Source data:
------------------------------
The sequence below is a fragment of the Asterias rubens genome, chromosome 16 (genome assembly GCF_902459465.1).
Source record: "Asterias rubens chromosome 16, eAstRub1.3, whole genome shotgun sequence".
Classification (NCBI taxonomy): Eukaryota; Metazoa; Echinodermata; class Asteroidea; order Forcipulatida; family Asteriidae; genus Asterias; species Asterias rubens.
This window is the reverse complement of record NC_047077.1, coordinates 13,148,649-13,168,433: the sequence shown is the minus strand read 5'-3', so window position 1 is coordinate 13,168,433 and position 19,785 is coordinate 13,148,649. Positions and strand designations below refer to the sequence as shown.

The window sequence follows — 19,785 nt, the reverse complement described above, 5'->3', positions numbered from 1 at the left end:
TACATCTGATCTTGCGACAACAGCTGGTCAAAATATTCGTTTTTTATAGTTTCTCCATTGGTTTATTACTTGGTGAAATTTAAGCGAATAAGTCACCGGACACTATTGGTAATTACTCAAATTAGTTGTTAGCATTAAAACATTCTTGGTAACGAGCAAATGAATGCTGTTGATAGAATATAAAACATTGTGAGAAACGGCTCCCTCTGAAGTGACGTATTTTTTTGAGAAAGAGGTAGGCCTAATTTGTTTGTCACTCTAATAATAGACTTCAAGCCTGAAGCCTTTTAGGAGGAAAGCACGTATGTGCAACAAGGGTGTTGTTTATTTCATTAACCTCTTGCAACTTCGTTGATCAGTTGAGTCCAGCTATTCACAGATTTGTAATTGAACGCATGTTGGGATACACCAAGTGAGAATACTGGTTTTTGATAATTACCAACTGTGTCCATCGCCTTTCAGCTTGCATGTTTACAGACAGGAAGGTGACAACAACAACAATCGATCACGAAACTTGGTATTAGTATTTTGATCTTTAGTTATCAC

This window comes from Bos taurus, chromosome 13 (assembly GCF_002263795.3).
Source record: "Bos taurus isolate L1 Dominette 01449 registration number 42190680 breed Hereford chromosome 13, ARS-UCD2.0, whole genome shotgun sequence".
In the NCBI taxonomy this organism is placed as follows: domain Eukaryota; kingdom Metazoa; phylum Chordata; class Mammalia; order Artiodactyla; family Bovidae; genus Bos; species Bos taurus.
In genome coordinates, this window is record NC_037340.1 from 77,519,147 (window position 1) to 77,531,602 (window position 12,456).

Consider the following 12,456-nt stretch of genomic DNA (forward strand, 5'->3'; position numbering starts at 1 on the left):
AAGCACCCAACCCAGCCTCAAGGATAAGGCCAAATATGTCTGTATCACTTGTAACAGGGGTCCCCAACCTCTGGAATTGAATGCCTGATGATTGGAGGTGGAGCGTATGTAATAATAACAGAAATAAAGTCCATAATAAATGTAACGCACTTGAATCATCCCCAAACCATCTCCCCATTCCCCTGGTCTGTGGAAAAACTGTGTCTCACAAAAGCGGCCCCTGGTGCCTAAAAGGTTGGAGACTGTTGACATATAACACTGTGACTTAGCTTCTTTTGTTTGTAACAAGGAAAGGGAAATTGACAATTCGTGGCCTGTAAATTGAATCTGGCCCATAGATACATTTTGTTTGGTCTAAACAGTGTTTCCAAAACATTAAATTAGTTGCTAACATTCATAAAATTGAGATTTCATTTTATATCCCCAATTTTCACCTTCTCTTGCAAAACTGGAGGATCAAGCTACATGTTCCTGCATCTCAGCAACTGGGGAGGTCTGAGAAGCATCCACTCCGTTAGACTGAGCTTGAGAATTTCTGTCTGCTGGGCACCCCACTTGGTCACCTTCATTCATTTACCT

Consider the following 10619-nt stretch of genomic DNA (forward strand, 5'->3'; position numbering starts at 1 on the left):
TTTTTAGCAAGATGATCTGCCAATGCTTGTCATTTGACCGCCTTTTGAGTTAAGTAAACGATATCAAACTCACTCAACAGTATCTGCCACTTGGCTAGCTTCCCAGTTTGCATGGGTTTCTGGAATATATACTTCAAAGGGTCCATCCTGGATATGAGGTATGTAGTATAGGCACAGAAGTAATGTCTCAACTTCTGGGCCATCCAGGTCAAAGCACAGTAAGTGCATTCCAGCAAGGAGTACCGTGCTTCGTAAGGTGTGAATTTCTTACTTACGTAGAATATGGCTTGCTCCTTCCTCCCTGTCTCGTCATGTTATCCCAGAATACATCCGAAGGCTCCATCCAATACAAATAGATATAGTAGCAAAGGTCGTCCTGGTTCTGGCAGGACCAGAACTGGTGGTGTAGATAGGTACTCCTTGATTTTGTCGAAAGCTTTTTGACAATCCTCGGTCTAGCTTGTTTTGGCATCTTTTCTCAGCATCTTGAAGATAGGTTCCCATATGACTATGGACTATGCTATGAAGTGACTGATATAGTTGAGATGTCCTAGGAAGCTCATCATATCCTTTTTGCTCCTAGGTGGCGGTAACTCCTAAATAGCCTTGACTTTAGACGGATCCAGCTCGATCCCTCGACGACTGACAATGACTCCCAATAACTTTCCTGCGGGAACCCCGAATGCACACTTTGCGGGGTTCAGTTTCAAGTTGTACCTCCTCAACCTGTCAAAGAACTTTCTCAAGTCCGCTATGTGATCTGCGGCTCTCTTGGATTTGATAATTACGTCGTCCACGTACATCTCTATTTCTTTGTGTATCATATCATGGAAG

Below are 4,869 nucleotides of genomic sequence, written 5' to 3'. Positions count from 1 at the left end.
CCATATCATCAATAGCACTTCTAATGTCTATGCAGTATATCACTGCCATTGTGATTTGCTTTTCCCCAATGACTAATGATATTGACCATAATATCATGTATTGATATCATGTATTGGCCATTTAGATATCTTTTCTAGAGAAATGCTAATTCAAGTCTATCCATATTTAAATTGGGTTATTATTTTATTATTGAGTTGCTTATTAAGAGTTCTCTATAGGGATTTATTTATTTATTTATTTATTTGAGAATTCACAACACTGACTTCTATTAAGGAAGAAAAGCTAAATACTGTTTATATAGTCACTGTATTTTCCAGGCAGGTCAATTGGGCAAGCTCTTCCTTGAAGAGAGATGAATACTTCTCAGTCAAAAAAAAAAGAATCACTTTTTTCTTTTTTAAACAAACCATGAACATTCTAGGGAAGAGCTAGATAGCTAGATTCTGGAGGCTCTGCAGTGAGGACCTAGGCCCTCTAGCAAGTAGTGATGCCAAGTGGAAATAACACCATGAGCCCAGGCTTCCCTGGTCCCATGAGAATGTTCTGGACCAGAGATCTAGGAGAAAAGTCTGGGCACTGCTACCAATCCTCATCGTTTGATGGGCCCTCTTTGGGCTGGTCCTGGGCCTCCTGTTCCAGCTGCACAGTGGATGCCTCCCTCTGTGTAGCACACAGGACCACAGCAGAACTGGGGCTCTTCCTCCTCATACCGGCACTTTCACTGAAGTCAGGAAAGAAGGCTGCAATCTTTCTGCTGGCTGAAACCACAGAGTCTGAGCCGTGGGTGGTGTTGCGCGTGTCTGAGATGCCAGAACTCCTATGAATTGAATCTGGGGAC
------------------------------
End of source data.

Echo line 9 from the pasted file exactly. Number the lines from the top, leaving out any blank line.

In the NCBI taxonomy this organism is placed as follows: domain Eukaryota; kingdom Metazoa; phylum Chordata; class Mammalia; order Artiodactyla; family Bovidae; genus Bos; species Bos taurus.